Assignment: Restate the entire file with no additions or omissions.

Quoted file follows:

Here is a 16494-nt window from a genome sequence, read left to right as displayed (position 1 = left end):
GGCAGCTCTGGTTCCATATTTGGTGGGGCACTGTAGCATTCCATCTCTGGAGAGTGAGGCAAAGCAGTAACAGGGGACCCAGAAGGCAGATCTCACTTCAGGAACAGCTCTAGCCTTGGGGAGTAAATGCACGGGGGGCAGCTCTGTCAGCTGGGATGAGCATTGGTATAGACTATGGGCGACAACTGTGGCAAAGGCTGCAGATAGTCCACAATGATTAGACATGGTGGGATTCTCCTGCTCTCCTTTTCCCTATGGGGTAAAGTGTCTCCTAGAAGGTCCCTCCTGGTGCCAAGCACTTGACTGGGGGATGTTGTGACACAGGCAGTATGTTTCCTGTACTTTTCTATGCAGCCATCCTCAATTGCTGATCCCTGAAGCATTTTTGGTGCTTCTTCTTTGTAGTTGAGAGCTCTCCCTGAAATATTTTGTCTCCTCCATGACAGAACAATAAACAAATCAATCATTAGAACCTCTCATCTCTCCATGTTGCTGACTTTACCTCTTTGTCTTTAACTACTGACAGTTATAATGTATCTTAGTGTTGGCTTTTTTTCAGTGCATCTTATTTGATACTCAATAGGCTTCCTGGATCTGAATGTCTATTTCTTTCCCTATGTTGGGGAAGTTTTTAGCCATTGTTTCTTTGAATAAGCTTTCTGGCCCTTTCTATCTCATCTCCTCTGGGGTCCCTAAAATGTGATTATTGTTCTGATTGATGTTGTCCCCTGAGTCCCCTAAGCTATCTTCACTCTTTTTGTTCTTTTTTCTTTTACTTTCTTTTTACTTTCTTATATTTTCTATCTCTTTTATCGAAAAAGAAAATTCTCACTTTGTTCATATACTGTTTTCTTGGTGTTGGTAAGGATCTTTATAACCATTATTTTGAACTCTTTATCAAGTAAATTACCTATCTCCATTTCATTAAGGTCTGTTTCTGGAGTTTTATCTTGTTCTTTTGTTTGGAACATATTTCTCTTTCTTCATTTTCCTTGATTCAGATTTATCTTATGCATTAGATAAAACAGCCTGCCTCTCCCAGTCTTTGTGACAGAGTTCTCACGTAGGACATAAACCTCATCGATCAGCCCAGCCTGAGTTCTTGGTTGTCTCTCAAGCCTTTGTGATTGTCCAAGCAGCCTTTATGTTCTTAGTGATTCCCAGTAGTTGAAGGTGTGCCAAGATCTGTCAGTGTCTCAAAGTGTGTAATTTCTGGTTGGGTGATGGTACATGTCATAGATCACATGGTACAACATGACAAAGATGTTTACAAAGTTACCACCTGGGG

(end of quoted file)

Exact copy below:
Here is a 16494-nt window from a genome sequence, read left to right as displayed (position 1 = left end):
GGCAGCTCTGGTTCCATATTTGGTGGGGCACTGTAGCATTCCATCTCTGGAGAGTGAGGCAAAGCAGTAACAGGGGACCCAGAAGGCAGATCTCACTTCAGGAACAGCTCTAGCCTTGGGGAGTAAATGCACGGGGGGCAGCTCTGTCAGCTGGGATGAGCATTGGTATAGACTATGGGCGACAACTGTGGCAAAGGCTGCAGATAGTCCACAATGATTAGACATGGTGGGATTCTCCTGCTCTCCTTTTCCCTATGGGGTAAAGTGTCTCCTAGAAGGTCCCTCCTGGTGCCAAGCACTTGACTGGGGGATGTTGTGACACAGGCAGTATGTTTCCTGTACTTTTCTATGCAGCCATCCTCAATTGCTGATCCCTGAAGCATTTTTGGTGCTTCTTCTTTGTAGTTGAGAGCTCTCCCTGAAATATTTTGTCTCCTCCATGACAGAACAATAAACAAATCAATCATTAGAACCTCTCATCTCTCCATGTTGCTGACTTTACCTCTTTGTCTTTAACTACTGACAGTTATAATGTATCTTAGTGTTGGCTTTTTTTCAGTGCATCTTATTTGATACTCAATAGGCTTCCTGGATCTGAATGTCTATTTCTTTCCCTATGTTGGGGAAGTTTTTAGCCATTGTTTCTTTGAATAAGCTTTCTGGCCCTTTCTATCTCATCTCCTCTGGGGTCCCTAAAATGTGATTATTGTTCTGATTGATGTTGTCCCCTGAGTCCCCTAAGCTATCTTCACTCTTTTTGTTCTTTTTTCTTTTACTTTCTTTTTACTTTCTTATATTTTCTATCTCTTTTATCGAAAAAGAAAATTCTCACTTTGTTCATATACTGTTTTCTTGGTGTTGGTAAGGATCTTTATAACCATTATTTTGAACTCTTTATCAAGTAAATTACCTATCTCCATTTCATTAAGGTCTGTTTCTGGAGTTTTATCTTGTTCTTTTGTTTGGAACATATTTCTCTTTCTTCATTTTCCTTGATTCAGATTTATCTTATGCATTAGATAAAACAGCCTGCCTCTCCCAGTCTTTGTGACAGAGTTCTCACGTAGGACATAAACCTCATCGATCAGCCCAGCCTGAGTTCTTGGTTGTCTCTCAAGCCTTTGTGATTGTCCAAGCAGCCTTTATGTTCTTAGTGATTCCCAGTAGTTGAAGGTGTGCCAAGATCTGTCAGTGTCTCAAAGTGTGTAATTTCTGGTTGGGTGATGGTACATGTCATAGATCACATGGTACAACATGACAAAGATGTTTACAAAGTTACCACCTGGGG